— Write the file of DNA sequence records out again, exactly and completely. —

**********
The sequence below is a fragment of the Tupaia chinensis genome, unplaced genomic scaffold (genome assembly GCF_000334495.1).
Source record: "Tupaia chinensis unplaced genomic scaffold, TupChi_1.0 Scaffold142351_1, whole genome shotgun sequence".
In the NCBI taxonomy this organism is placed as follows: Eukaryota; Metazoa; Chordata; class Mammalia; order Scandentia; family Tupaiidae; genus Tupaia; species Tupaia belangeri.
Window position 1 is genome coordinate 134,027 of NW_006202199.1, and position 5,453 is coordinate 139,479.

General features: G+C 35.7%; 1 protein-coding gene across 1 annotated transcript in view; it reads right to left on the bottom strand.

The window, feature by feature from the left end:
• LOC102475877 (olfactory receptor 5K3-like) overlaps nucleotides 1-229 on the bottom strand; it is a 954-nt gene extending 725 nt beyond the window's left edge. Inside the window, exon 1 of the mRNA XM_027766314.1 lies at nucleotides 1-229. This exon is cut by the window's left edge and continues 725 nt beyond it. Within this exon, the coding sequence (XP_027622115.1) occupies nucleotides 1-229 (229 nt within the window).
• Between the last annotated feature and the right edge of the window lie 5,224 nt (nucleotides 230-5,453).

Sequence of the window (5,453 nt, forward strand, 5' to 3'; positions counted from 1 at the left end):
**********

The sequence below is a fragment of the Tupaia chinensis genome, unplaced genomic scaffold (genome assembly GCF_000334495.1).
Source record: "Tupaia chinensis unplaced genomic scaffold, TupChi_1.0 Scaffold142351_1, whole genome shotgun sequence".
In the NCBI taxonomy this organism is placed as follows: Eukaryota; Metazoa; Chordata; class Mammalia; order Scandentia; family Tupaiidae; genus Tupaia; species Tupaia belangeri.
Window position 1 is genome coordinate 134,027 of NW_006202199.1, and position 5,453 is coordinate 139,479.

General features: G+C 35.7%; 1 protein-coding gene across 1 annotated transcript in view; it reads right to left on the bottom strand.

The window, feature by feature from the left end:
• LOC102475877 (olfactory receptor 5K3-like) overlaps nucleotides 1-229 on the bottom strand; it is a 954-nt gene extending 725 nt beyond the window's left edge. Inside the window, exon 1 of the mRNA XM_027766314.1 lies at nucleotides 1-229. This exon is cut by the window's left edge and continues 725 nt beyond it. Within this exon, the coding sequence (XP_027622115.1) occupies nucleotides 1-229 (229 nt within the window).
• Between the last annotated feature and the right edge of the window lie 5,224 nt (nucleotides 230-5,453).

Sequence of the window (5,453 nt, forward strand, 5' to 3'; positions counted from 1 at the left end):